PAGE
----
Marvel’s Black Panther – Wakanda Forever, was a fitting sendoff to the incomparable Chadwick Boseman. The film had all the hallmarks of a great Marvel movie – humor, action, and heart. However, I couldn’t help but feel that it could have been more. There were moments when the film felt like it dragged on a bit too much. And while I understand that Boseman’s death is an integral part of the story, they could have dialed back on the constant references to it. That said, Namor was brilliantly done, and his backstory was thoughtfully crafted.
The Death of a Black Panther
The Black Panther franchise has always been unique, but Wakanda Forever will hold a special place in our hearts as it is forced to deal with the death of its titular character. Marvel has often had to recast characters, Rhodey in Iron Man, for example, is a perfect case in point, but this is the first time they’ve had to deal with the lead character of an entire franchise dying.
Marvel didn’t shy away from this death, though, and dealt with it right at the start of the film. Wakanda Forever is a sad movie, there’s no getting around that, and it’s made all the more poignant by the knowledge Chadwick Boseman is really gone. The film does its best to celebrate his life, but the title sequence is very different from previous Marvel properties and pays its own tribute to him.
Namor: The Black Panther of Atlantis
Marvel has always had a habit of introducing new characters in their films, and Wakanda Forever is no different. Namor, the Black Panther of Atlantis, makes his debut in the film and quickly establishes himself as a powerful force to be reckoned with. His introduction is handled well, and it’s clear that he will be a significant player in the Marvel Cinematic Universe in the future. His throwaway comment, “I am a mutant,” too, is a clever nod to the X-Men, who are set to join the MCU in the near future.
Namor and the water-based Mayan culture he represents are a refreshing change of pace from the usual Wakandan and Tony Stark technological fare, and his scenes are some of the most visually stunning in the film. Unfortunately, his motivations are a bit vague, and it’s not entirely clear why he’s attacking Wakanda. His explanation for wanting them as allies seems valid, but his radical shift to making them the first to fall simply doesn’t make sense.
In fact, the whole premise of the film is a bit weird as he states he wants to kill the American scientist who created the Vibranium detector as that would help world powers find his people. He wants Wakandan help for this and is adamant they keep the secret of his people close to their chest. However, in the next breath, he admits to wanting to see the world burn and seems perfectly content with Wakanda being the first domino to fall.
His two-dimensional motivation is a letdown in what is otherwise a fitting sendoff to Chadwick Boseman. The film could have done more to explore his backstory and give him a bit more depth, but as it stands, he’s simply a villain who wants to destroy everything for the sake of destruction.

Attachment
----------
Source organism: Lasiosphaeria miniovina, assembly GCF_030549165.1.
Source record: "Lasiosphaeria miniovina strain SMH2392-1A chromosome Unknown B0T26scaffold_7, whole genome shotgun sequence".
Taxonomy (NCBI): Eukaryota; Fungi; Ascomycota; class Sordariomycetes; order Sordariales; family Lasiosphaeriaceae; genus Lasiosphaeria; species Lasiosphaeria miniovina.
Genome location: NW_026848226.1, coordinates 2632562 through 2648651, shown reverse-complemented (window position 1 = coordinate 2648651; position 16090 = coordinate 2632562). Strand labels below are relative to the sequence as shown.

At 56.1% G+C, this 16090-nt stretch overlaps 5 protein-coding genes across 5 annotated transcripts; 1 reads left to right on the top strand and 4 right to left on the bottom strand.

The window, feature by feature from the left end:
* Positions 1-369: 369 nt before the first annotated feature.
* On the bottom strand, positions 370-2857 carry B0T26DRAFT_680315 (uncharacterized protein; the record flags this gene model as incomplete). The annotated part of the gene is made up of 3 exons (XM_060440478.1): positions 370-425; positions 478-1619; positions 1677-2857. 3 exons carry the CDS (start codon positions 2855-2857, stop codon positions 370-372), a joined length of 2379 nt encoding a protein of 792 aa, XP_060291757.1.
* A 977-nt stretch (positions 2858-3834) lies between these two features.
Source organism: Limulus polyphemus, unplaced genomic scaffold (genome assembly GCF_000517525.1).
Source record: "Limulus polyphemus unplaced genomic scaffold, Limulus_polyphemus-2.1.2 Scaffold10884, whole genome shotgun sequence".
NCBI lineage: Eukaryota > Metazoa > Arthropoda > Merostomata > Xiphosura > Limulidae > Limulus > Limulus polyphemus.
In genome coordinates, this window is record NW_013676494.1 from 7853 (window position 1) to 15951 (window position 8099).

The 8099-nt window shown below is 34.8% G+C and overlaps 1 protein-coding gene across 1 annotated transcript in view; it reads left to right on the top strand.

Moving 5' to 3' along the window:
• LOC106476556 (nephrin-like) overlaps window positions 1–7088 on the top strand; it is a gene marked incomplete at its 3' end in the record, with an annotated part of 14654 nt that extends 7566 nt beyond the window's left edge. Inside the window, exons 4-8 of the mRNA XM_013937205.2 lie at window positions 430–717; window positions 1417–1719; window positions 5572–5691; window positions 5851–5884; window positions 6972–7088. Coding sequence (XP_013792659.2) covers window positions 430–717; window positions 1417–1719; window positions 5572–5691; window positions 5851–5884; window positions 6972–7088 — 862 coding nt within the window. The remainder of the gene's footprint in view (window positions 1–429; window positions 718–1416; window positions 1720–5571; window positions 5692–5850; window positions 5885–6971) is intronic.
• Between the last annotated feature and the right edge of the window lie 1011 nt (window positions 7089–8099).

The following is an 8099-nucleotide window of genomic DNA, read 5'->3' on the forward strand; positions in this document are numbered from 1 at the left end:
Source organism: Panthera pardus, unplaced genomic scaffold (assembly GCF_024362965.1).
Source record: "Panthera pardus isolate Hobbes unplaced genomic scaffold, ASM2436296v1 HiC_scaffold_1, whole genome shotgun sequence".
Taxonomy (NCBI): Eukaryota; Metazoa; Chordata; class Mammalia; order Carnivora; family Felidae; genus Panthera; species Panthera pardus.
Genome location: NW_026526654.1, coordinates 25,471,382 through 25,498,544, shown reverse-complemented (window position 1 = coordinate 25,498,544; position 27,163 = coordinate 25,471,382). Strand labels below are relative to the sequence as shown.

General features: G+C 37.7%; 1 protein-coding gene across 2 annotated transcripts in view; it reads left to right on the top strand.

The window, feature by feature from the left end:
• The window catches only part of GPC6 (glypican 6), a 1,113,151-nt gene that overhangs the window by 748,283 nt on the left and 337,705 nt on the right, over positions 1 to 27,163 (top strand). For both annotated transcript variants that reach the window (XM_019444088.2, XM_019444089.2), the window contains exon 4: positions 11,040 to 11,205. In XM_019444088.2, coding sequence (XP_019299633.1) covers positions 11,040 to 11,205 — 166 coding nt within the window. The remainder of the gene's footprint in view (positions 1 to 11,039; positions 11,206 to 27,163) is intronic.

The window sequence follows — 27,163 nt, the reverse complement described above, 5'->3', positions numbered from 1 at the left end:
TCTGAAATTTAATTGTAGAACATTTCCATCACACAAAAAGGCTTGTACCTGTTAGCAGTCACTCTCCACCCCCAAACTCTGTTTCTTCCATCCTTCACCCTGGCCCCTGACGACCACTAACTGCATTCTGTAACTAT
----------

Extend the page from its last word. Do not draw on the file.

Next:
The death of T’Challa is handled well and is perhaps the most emotional part of the film. It’s a shame that the focus on his death overshadows much of the rest of the film, however. The constant harping on his death alone & the impact it was having on Shuri, and the Queen got to be too much and detracted from the underlying story.
The world powers trying to steal Vibranium makes sense based on what they know about it & also the fact that Vibranium is available outside Wakanda also makes sense. However, it does feel like a bit of a cop-out to have all of the major players be after the same thing. It would have been nice to see some variety in their motivations.
Overall, Black Panther – Wakanda Forever is a fitting tribute to Chadwick Boseman and a worthy addition to the MCU. It’s not without its flaws, but it’s an entertaining and moving film that sets up exciting things to come.
The film’s treatment of Boseman’s death is, unsurprisingly, its most controversial element. Wakanda Forever is dedicated to Boseman, who passed away from cancer in August 2020, and it’s clear that his loss was deeply felt by those involved with the movie. His death is addressed head-on in the film, with T’Challa’s sister Shuri (Letitia Wright) remarking at one point, “It feels like he’s, like, just gone on a really long trip.”
This honest approach is admirable, but it also means that Wakanda Forever is often quite sad. This isn’t necessarily a bad thing – Boseman’s death is a tragedy, and it would be disingenuous to try to pretend otherwise – but at times, it feels like the movie is more about Boseman’s death than anything else.
The Next Panther
Boseman’s death left many wondering how Marvel would deal with this gap, and who would step into the role as the next Black Panther. Thankfully, they chose to keep Wakanda in the forefront and let Shuri take on the mantle of Black Panther. This was a smart move, as it allows Wakanda to stay at the story’s center, rather than simply being a backdrop for Boseman’s death.
Some people, however, left feeling like the film was incomplete (which is somewhat ironic considering its run time), and it’s hard to argue with that sentiment. Wakanda Forever feels more like an extended epilogue than a fully-fledged sequel. That being said, I think the film does an excellent job of honoring Boseman’s legacy and celebrating his life.
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